Although more positive than the paraeducators in the prior study, the paraeducators in this survey evaluated the demonstration of competencies by the teachers of students with visual impairments with whom they worked lower than the teachers rated themselves. The greatest differences were in the areas of training (a 20 percentage- point difference) and public relations (a 13 percentage-point difference). That paraeducators evaluated the demonstration of competencies lower than did educators was a finding of Wallace et al.'s (2001) research as well.
The differences between the perceived importance of a competency and its perceived demonstration by educators were also analyzed. As can be seen in Table 2, there were only minor discrepancies between the teachers of students with visual impairments' perceived importance of a competency and their self-reported demonstration of it; in only one area, management of paraeducators, was this difference greater than 3 percentage points. The paraeducators, when reporting on the teachers of students with visual impairments with whom they worked, noted differences of 7 to 13 percentage points in 6 of the 7 competency areas. For the area of training, these paraeducators identified a 23-point difference between their perceived importance of this competency and the teachers' demonstration of it.
These findings are in stark contrast to the findings of Wallace et al. (2001). Although in their study, the differences between perceived importance and self-reports of the demonstration of competencies of the special educators ranged from -4 to 11 percentage points in six of the areas, a 30-point difference was noted in the special educators' sense of the importance of training and their self-reports of providing training to paraeducators. Even greater differences between importance and demonstration were reported by the paraeducators. The Wallace et al. paraeducators identified differences of 28 to 40 points in all areas except public relations, for which only a 14-percentage point difference was recorded.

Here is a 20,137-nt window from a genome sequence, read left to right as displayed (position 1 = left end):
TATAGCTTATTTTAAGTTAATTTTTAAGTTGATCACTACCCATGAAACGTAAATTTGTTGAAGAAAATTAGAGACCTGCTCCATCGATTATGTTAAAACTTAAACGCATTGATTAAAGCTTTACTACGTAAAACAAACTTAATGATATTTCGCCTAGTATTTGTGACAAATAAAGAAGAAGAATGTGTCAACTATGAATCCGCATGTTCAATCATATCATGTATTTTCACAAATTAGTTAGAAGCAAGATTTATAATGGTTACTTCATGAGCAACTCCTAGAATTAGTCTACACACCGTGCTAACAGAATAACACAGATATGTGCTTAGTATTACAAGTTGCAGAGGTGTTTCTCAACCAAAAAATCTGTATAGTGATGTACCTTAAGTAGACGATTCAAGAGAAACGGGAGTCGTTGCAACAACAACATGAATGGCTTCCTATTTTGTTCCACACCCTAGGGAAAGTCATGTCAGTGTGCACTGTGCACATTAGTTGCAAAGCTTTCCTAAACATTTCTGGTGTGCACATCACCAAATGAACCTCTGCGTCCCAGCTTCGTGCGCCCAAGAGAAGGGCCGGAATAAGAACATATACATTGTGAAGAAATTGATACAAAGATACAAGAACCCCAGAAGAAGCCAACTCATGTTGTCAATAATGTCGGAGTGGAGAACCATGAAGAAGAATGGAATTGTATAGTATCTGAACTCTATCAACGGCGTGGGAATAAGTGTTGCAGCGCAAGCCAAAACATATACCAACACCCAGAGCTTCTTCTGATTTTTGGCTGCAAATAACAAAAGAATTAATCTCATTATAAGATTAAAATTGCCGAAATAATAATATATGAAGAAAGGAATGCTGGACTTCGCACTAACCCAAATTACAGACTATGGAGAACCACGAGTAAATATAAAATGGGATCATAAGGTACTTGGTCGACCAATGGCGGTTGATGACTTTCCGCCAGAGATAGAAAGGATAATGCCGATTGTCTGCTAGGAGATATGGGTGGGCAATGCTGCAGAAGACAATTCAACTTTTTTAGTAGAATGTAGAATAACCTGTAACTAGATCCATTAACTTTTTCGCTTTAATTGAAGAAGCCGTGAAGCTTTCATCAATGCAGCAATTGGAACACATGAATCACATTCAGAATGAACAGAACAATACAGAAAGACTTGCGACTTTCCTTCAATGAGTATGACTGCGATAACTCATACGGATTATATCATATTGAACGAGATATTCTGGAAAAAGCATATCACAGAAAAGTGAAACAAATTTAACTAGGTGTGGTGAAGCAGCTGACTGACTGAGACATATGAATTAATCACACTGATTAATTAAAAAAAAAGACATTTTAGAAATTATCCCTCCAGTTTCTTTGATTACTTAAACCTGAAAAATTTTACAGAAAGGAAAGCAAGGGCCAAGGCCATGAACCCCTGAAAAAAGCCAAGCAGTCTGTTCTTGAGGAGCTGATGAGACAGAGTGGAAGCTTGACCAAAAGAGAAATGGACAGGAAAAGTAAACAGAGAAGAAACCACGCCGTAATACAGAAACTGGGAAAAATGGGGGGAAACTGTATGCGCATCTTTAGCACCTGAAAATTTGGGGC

Finally, an analysis of the reasons the teachers of students with visual impairments selected for not using competencies ("the competency is not needed" or "I feel unprepared") was completed and compared to the findings reported by Wallace et al. (2001). The percentage of teachers of students with visual impairments who fell into this category (5%) indicated that competence in training paraeducators was not needed, while 4% reported that competencies related to the management of paraeducators and providing advocacy on behalf of paraeducators were not needed. Three percent or fewer of these teachers reported other competencies as not being needed. These results differ from those of Wallace et al., who found that 4% to 38% of special educators who reported that they did not demonstrate a competency did so because the competency was not needed. Although the special educators felt well prepared to model for paraeducators in a respectful and caring manner when interacting with students, the previous research identified large percentages (between 14% and 92%) of special educators who did not demonstrate competencies because they felt unprepared. Fewer than 2% of the teachers of students with visual impairments reported that they did not demonstrate a competency because they were unprepared to do so.
In their study, Wallace et al. (2001) validated the skills and knowledge that special educators need for working with paraeducators and recommended that these skill areas be used when assessing the work of special educators with the paraeducators assigned to their students. Their data supported the finding that paraeducators who work with students in special education do not perceive that these competencies are demonstrated at the same level that special educators report demonstrating them. The special educators who reported that they did not demonstrate competencies indicated that they felt unprepared to do so. As a result, the authors suggested greater communication between teachers and paraeducators, greater clarity of the roles and responsibilities of teachers and paraeducators, and improved training for special educators in the skills that are necessary for working with and supervising paraeducators.